The fossil fuel industry is one of the most controversial and polarising topics: it has given rise to, amongst other things, economic expansion and increased independence of countries (the United States and its shale boom), shifting countries’ status (Saudi being impoverished until 1930’s thanks to its oil expansion making it a serious world player with 515.6 billion USD in sovereign wealth funds).
We have come to understand the popular argument against fossil fuels – perhaps best summarised by United States President Joe Biden: “fossil fuels pollute the earth and renewable energy needs to replace it.” The world is seeing more political pressures to comply with renewables, however, what may surprise many is that though the topic itself is polarizing, it is not a clear-cut process and not one which is always black and white. It has been suggested that fossil fuel giants need to work with renewable companies, and renewables work with the fossil fuel companies to facilitate the more “pro-earth” processes and not stand in stark opposition to one another.
Traditional energy can keep up with demand even when spikes occur – a reliability factor which renewable energy lacks. California has paid neighbouring states to take solar energy at risk of grid blowouts – a problem which is not shared in South Africa. South Africa has only 9–14% in renewables with the United States at 10% of its energy coming from renewable sources. There is also no mass storage system for the storing of renewables yet, the costs involved in renewables are still high, and in terms of land, it takes 450 times more space to generate the same amount of electricity as it does from nuclear energy. Land also needs to be cleared of all wildlife in the designated areas of construction, which results in many animals being transported where they end up dying (not to mention birds dying in wind turbines, a problem raised by United States activist groups). There is of course the inconsistency of wind and solar sources while storage remains an ongoing challenge. Clearly these factors point less to mechanical and political challenges but more to natural “earth” challenges. This is an important point to bear in mind, while much blame and anger is justifiably directed to the majors for their role in pollution and stubborn pushback, there are natural elements which are not in their control and they cannot be blamed for.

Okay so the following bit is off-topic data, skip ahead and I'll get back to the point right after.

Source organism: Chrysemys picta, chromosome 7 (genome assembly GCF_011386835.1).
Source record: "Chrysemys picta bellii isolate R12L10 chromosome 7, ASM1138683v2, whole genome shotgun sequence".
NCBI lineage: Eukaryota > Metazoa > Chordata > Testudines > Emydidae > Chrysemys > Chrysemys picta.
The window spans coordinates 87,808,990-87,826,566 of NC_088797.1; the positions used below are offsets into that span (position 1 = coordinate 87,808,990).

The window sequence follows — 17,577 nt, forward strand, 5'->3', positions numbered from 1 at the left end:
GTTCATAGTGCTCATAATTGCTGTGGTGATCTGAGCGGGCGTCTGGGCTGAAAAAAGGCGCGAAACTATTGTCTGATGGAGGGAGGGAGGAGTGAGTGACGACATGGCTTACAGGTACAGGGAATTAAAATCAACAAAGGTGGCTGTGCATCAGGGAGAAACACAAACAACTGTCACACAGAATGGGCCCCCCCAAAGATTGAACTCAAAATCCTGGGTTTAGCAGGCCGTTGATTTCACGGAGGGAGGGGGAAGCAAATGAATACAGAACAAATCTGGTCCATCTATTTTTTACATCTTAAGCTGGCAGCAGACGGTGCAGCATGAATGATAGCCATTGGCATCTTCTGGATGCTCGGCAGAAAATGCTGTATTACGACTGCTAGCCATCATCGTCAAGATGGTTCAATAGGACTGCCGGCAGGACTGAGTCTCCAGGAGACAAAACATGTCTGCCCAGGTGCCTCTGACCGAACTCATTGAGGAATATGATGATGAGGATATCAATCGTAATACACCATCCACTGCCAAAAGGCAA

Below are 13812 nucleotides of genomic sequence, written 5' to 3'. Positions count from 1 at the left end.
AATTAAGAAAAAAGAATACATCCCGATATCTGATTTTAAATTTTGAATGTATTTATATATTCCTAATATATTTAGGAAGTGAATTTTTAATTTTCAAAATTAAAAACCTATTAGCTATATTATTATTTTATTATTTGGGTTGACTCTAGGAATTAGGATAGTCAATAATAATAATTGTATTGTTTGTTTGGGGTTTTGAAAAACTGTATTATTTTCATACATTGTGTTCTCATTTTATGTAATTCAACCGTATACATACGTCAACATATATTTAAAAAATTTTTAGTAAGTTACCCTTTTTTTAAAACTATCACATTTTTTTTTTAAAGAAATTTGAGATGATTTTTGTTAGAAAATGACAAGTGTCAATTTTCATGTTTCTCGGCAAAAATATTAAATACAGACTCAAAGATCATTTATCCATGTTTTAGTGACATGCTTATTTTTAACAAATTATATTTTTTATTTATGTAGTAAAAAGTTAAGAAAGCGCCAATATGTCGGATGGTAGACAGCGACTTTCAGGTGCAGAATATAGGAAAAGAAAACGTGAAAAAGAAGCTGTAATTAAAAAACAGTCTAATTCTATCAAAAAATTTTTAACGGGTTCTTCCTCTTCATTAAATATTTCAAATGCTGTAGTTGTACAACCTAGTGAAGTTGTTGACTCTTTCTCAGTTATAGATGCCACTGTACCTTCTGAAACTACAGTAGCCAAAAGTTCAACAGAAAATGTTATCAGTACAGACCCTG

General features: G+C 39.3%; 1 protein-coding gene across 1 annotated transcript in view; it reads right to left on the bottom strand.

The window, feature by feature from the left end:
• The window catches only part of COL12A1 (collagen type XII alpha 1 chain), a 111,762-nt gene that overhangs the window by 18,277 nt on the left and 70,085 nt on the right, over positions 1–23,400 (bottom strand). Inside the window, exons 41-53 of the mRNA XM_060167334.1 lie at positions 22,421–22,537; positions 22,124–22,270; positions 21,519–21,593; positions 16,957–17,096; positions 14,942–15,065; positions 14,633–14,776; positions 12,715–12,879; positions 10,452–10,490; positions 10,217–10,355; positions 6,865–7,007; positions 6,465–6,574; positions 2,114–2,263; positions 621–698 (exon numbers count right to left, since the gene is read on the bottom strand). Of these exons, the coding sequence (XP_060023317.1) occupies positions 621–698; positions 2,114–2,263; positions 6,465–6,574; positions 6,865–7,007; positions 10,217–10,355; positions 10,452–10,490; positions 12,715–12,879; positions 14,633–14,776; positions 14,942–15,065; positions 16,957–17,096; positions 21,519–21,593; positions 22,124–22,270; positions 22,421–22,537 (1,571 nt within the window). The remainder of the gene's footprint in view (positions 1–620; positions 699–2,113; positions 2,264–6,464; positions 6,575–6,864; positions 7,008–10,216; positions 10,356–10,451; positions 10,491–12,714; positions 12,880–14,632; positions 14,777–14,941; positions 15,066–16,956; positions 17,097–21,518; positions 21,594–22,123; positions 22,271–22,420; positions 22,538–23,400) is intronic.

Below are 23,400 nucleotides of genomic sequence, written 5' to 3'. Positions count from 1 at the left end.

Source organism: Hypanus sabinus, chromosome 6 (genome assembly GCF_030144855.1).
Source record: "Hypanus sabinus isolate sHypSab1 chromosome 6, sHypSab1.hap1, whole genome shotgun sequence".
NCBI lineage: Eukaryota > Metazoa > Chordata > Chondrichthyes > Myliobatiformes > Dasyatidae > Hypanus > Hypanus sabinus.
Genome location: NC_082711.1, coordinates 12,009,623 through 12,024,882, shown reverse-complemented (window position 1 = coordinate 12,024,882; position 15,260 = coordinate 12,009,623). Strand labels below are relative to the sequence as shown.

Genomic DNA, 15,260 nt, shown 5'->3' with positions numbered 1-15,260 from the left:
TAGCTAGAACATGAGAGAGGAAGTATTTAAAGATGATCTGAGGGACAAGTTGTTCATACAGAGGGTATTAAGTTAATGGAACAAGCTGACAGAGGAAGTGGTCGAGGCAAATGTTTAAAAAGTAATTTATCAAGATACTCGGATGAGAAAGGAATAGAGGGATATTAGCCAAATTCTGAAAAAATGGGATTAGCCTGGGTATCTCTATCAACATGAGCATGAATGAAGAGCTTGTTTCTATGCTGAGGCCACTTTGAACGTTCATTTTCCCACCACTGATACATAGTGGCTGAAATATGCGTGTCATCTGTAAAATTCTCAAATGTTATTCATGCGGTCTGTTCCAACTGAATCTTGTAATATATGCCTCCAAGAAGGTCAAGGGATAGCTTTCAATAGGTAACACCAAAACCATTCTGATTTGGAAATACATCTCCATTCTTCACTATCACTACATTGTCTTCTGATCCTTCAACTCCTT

On a local scale, South Africa seeks to effect section 24 of the Constitution of the Republic of South Africa, 1996 as seen in recent legislative amendments in the MPRDA and NEMA (for example the Waste Management Act 59 of 2008 and National Water Act 36 of 1998) which provides for “one environmental system” to uphold South Africa’s environmental management.
This, coupled with the country’s desire to promote justifiable social and economic development while balancing these factors with ecologically sound and sustainable measures (Bengwenyama Minerals (Pty) Ltd and Others v Genorah Resources (Pty) and Others) is no easy task and will require input from various role players in the parliamentary and private spheres.
As stated, given the complexity of the matter and all its ancillary issues, collaboration and innovation are essential to solving natural and structural challenges.
If you require any assistance to help regulate your energy-related company, business and financial ventures, do not hesitate to contact us for assistance.